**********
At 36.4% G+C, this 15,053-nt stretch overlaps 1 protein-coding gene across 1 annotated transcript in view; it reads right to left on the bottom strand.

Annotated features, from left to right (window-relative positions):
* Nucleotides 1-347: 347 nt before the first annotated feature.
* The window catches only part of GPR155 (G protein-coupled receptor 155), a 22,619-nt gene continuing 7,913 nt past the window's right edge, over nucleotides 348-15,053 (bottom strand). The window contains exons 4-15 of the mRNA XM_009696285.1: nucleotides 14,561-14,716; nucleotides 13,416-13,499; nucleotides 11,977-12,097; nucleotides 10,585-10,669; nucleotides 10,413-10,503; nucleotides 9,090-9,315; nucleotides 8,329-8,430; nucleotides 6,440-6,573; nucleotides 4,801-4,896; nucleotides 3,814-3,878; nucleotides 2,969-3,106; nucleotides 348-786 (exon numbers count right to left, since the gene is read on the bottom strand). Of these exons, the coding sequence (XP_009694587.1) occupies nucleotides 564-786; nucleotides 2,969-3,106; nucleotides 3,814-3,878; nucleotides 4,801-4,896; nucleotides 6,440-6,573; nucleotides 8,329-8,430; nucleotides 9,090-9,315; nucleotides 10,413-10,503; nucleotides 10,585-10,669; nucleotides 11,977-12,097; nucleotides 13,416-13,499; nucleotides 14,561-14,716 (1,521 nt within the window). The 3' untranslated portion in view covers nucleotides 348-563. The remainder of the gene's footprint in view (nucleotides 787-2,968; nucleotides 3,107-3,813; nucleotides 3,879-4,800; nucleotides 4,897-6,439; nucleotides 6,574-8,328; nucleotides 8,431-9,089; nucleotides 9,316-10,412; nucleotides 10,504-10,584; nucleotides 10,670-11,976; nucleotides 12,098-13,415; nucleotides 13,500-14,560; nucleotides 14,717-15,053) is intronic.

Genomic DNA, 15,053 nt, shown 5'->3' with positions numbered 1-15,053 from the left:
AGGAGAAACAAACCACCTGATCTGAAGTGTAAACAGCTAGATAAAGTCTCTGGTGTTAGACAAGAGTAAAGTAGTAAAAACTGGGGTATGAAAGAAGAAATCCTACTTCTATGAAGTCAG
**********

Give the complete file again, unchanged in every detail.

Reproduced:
At 36.4% G+C, this 15,053-nt stretch overlaps 1 protein-coding gene across 1 annotated transcript in view; it reads right to left on the bottom strand.

Annotated features, from left to right (window-relative positions):
* Nucleotides 1-347: 347 nt before the first annotated feature.
* The window catches only part of GPR155 (G protein-coupled receptor 155), a 22,619-nt gene continuing 7,913 nt past the window's right edge, over nucleotides 348-15,053 (bottom strand). The window contains exons 4-15 of the mRNA XM_009696285.1: nucleotides 14,561-14,716; nucleotides 13,416-13,499; nucleotides 11,977-12,097; nucleotides 10,585-10,669; nucleotides 10,413-10,503; nucleotides 9,090-9,315; nucleotides 8,329-8,430; nucleotides 6,440-6,573; nucleotides 4,801-4,896; nucleotides 3,814-3,878; nucleotides 2,969-3,106; nucleotides 348-786 (exon numbers count right to left, since the gene is read on the bottom strand). Of these exons, the coding sequence (XP_009694587.1) occupies nucleotides 564-786; nucleotides 2,969-3,106; nucleotides 3,814-3,878; nucleotides 4,801-4,896; nucleotides 6,440-6,573; nucleotides 8,329-8,430; nucleotides 9,090-9,315; nucleotides 10,413-10,503; nucleotides 10,585-10,669; nucleotides 11,977-12,097; nucleotides 13,416-13,499; nucleotides 14,561-14,716 (1,521 nt within the window). The 3' untranslated portion in view covers nucleotides 348-563. The remainder of the gene's footprint in view (nucleotides 787-2,968; nucleotides 3,107-3,813; nucleotides 3,879-4,800; nucleotides 4,897-6,439; nucleotides 6,574-8,328; nucleotides 8,431-9,089; nucleotides 9,316-10,412; nucleotides 10,504-10,584; nucleotides 10,670-11,976; nucleotides 12,098-13,415; nucleotides 13,500-14,560; nucleotides 14,717-15,053) is intronic.

Genomic DNA, 15,053 nt, shown 5'->3' with positions numbered 1-15,053 from the left:
AGGAGAAACAAACCACCTGATCTGAAGTGTAAACAGCTAGATAAAGTCTCTGGTGTTAGACAAGAGTAAAGTAGTAAAAACTGGGGTATGAAAGAAGAAATCCTACTTCTATGAAGTCAG